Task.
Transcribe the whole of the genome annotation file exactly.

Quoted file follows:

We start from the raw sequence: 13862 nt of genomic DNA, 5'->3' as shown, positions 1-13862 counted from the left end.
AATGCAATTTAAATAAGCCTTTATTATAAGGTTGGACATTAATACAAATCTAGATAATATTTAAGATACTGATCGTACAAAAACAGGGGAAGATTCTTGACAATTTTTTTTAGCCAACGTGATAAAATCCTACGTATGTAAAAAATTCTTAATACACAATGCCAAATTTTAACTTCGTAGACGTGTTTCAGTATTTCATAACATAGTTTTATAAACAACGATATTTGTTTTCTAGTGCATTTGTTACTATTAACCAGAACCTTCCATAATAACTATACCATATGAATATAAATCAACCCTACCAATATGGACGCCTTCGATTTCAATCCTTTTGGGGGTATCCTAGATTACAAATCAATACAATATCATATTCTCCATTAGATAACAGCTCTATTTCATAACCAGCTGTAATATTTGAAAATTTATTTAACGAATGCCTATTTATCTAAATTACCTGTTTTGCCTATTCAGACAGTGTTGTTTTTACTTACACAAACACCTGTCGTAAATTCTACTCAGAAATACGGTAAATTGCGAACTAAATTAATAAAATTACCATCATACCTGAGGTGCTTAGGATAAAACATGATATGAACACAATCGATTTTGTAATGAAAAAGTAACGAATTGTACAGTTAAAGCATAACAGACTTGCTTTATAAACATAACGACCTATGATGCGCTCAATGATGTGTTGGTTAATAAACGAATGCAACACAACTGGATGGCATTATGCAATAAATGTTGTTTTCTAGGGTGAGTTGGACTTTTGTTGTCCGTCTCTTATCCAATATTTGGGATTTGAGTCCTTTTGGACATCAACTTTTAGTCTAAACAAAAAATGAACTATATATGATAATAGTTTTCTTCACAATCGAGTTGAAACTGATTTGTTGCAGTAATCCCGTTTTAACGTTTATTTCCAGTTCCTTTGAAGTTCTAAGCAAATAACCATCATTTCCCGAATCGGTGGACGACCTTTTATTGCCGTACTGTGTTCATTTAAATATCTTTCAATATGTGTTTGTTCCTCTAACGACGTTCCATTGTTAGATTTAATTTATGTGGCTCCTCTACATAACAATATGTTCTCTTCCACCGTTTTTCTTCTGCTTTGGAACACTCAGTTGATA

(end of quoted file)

We start from the raw sequence: 13862 nt of genomic DNA, 5'->3' as shown, positions 1-13862 counted from the left end.
AATGCAATTTAAATAAGCCTTTATTATAAGGTTGGACATTAATACAAATCTAGATAATATTTAAGATACTGATCGTACAAAAACAGGGGAAGATTCTTGACAATTTTTTTTAGCCAACGTGATAAAATCCTACGTATGTAAAAAATTCTTAATACACAATGCCAAATTTTAACTTCGTAGACGTGTTTCAGTATTTCATAACATAGTTTTATAAACAACGATATTTGTTTTCTAGTGCATTTGTTACTATTAACCAGAACCTTCCATAATAACTATACCATATGAATATAAATCAACCCTACCAATATGGACGCCTTCGATTTCAATCCTTTTGGGGGTATCCTAGATTACAAATCAATACAATATCATATTCTCCATTAGATAACAGCTCTATTTCATAACCAGCTGTAATATTTGAAAATTTATTTAACGAATGCCTATTTATCTAAATTACCTGTTTTGCCTATTCAGACAGTGTTGTTTTTACTTACACAAACACCTGTCGTAAATTCTACTCAGAAATACGGTAAATTGCGAACTAAATTAATAAAATTACCATCATACCTGAGGTGCTTAGGATAAAACATGATATGAACACAATCGATTTTGTAATGAAAAAGTAACGAATTGTACAGTTAAAGCATAACAGACTTGCTTTATAAACATAACGACCTATGATGCGCTCAATGATGTGTTGGTTAATAAACGAATGCAACACAACTGGATGGCATTATGCAATAAATGTTGTTTTCTAGGGTGAGTTGGACTTTTGTTGTCCGTCTCTTATCCAATATTTGGGATTTGAGTCCTTTTGGACATCAACTTTTAGTCTAAACAAAAAATGAACTATATATGATAATAGTTTTCTTCACAATCGAGTTGAAACTGATTTGTTGCAGTAATCCCGTTTTAACGTTTATTTCCAGTTCCTTTGAAGTTCTAAGCAAATAACCATCATTTCCCGAATCGGTGGACGACCTTTTATTGCCGTACTGTGTTCATTTAAATATCTTTCAATATGTGTTTGTTCCTCTAACGACGTTCCATTGTTAGATTTAATTTATGTGGCTCCTCTACATAACAATATGTTCTCTTCCACCGTTTTTCTTCTGCTTTGGAACACTCAGTTGATA